Finance Analogies: Mental Accounting and the Positive Events Diary

I make a case for paying extra attention to the positive events in our lives, and offer one way of doing this: 460 words.

As a former accounting and finance professional I like to find some common ground between my two careers. Here’s my fourth attempt…

In life we can expect some events to add value, and some to reduce value. For example, when we receive a compliment this adds value, and when someone insults us this diminishes value, if we take it seriously anyway. As an accountant, I would record transactions that increased and decreased the value of an organisation, namely income (credits), and expenses (debits). Of course, many expenses are necessary, as we can’t expect to achieve anything without incurring cost. But on the whole we hope to make a net profit (more income than expenses).

Sometimes, though, our mental version of accounting goes a bit haywire. We start recording only the negatives, and fail to notice the positives. This is very common in depression, when we become biased towards noticing failure and setbacks. The reality for the depressed person may well be okay, but their disorder stops them from seeing this.

In accounting we record financial transactions in a ledger. If we are keeping a kind of depressive ledger, recording just the expenses in our life, then we will soon start to question whether it’s worth doing anything at all; we become hopeless. To counter this, we can start to keep a second set of books, in which we will record only mental ‘income’.

Clinicians call this a positive events diary. At the end of the day we can take a simple note of the good things that have happened during that day, whether little or big, and by doing this we begin to build a more accurate picture of our lives. It’s an unashamedly biased exercise, because depression is biased too. Think of it as affirmative action for your positive thoughts.

Each time you do something that your depression would have prevented you from doing, record this as a positive event. It’s an achievement for many depressed people just to get out of bed in the morning. All the usual good things can go in there, and don’t take things for granted. If you make someone laugh, enjoy your morning coffee, or get a question right at college, or in a work meeting, all these are positives and deserve to be recorded. Social media can be used in this way. If we take Facebook as an example, spend less time examining others’ highly curated lives, and record your own ‘best of’; you don’t even need to share these publicly, but going to the trouble of recording these events will remind you of them, and you can look back over them in the low times.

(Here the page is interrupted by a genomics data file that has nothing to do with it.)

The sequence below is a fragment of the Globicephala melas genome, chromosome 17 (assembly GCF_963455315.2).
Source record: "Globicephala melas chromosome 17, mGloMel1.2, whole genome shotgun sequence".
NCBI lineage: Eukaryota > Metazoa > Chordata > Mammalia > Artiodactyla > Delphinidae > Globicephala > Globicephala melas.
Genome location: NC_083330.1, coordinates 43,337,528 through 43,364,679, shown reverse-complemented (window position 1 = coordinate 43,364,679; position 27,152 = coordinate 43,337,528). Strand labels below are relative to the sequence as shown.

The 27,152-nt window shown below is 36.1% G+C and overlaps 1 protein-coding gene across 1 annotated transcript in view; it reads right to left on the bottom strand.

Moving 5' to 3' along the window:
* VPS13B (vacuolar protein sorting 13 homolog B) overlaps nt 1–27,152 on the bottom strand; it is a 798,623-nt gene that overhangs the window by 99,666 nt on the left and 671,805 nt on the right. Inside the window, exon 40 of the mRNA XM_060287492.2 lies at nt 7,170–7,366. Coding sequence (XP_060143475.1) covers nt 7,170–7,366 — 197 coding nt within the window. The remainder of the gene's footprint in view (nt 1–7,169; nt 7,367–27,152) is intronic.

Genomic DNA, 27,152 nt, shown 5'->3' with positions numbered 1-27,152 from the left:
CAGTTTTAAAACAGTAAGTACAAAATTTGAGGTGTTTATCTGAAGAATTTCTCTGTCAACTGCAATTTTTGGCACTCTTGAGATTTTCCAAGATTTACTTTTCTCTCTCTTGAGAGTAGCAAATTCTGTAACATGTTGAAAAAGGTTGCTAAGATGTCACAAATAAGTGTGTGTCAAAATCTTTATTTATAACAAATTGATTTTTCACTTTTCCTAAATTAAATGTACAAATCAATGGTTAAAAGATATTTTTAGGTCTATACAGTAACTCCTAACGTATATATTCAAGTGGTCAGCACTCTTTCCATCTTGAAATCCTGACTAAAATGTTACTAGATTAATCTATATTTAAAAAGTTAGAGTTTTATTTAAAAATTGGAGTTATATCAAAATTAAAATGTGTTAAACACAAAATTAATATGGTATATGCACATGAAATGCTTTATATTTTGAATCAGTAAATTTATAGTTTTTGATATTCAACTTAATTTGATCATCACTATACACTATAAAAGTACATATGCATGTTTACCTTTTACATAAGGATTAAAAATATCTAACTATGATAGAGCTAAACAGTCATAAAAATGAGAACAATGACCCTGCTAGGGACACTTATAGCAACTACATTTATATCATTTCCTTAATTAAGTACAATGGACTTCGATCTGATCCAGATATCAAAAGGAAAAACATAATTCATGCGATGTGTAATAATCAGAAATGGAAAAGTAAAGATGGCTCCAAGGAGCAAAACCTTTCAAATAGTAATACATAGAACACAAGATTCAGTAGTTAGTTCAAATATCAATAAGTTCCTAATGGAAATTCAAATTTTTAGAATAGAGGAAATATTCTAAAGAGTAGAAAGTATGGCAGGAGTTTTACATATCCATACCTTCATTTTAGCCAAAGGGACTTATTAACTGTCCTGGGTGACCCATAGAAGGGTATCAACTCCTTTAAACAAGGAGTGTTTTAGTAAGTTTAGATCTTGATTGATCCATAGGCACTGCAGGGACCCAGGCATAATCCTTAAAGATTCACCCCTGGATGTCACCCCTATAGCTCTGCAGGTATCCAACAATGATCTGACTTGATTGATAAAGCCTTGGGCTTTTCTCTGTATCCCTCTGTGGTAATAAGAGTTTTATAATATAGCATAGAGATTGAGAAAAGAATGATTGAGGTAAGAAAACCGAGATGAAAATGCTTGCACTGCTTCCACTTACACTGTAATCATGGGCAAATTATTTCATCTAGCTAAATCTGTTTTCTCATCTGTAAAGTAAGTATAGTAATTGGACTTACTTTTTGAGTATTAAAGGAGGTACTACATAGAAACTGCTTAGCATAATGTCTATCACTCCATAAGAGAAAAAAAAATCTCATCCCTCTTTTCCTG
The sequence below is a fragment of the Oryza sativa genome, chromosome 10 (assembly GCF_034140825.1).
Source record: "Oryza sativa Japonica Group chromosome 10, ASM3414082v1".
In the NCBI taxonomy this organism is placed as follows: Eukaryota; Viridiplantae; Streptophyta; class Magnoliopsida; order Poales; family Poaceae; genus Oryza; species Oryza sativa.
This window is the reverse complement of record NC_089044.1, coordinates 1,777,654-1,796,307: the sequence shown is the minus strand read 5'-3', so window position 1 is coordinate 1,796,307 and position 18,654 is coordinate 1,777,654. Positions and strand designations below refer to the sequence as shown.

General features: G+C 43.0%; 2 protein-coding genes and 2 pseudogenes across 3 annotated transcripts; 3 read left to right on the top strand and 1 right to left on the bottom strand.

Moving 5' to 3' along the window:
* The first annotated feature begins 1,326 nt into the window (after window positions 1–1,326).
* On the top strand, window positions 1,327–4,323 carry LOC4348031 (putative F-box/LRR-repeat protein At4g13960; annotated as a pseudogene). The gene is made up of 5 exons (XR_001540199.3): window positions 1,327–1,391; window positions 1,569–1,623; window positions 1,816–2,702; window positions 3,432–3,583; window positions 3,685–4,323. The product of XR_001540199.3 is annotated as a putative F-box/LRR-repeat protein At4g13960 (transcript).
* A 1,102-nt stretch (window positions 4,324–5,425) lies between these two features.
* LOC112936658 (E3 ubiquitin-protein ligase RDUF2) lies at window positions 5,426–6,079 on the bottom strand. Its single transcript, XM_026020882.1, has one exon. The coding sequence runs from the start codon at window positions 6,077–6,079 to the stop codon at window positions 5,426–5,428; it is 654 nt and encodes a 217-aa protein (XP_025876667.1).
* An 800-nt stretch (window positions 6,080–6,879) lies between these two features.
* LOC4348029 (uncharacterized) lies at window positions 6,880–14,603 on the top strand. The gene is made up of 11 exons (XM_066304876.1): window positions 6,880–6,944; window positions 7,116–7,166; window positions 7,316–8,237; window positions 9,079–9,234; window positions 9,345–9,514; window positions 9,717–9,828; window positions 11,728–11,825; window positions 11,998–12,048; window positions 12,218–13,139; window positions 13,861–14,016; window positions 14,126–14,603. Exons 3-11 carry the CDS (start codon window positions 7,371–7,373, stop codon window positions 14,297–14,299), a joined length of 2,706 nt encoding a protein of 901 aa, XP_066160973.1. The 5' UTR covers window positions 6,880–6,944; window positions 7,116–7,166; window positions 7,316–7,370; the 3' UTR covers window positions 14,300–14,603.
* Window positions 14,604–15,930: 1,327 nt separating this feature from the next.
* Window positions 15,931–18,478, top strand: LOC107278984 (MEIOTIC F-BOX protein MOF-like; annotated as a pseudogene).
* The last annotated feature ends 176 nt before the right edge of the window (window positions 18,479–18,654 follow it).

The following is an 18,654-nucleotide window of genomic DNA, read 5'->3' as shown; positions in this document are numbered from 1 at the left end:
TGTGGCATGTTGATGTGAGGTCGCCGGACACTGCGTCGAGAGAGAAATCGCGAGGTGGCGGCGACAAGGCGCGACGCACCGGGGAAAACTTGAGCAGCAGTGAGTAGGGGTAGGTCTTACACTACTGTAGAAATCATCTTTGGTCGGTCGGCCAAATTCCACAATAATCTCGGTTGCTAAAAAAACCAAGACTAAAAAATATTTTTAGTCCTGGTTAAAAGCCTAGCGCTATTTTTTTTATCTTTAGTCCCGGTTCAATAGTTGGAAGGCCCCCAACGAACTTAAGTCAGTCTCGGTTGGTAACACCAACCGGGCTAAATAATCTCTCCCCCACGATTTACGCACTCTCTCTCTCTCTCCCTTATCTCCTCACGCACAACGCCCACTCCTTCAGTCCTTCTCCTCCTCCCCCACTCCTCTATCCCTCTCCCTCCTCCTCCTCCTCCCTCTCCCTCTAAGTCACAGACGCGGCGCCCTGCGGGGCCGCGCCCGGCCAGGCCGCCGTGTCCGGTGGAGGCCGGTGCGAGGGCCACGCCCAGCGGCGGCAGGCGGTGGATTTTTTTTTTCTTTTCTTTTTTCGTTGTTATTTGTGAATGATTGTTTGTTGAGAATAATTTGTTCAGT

However you do it, keeping a positive events’ diary is a relatively simple way of balancing your mental books. And although you don’t need to be an accountant to do it, you might find consulting with a therapist will help you keep track of all those mental credits.

Finance Analogies: Spread Your Risk

A short analogy reminding the reader that we should apply prudent investment strategies to our lives more generally: 300 words.

Here’s my third attempt to find crossover between my former career in finance and my new career as a psychologist…

The idea of not putting all your eggs in one basket is fairly well accepted. You spread your risk, putting a few eggs in a few baskets. You might drop one or two baskets but probably not the lot, thereby averting disaster. Following this principle, financial advisers will suggest that their clients invest in a portfolio of investments, rather than betting their life savings on just one or two.

We don’t always apply this principle more generally across our life though. We invest time, effort and emotions in all aspects of our lives, and to spread our risk in life makes sense as an investment strategy. How many people dedicate themselves wholly to their careers, see only their immediate family, or perhaps spend all of their spare time at the gym. These situations are great so long as nothing goes wrong. But consider the career oriented person who’s made redundant, or the person who unexpectedly gets divorced and realises they don’t have friends anymore, or the gym junky who develops a chronic injury, and can no longer get their fix of exercise. Each of these people will lose a significant source of self-esteem, comfort and coping overnight, and will have little else to turn to.

We can be dedicated to our spouse and family, but also spare some time for friends. We can be ambitious in our career whilst remembering that it’s not the only thing that makes us valuable. And we can benefit from a regular exercise routine without obsessing over it.

So, try taking an inventory of the investments in your life, and see whether you could benefit from diversifying a little. It will take more effort, but even if all of your existing investments continue to pay a return, you just never know how rewarding other opportunities might be.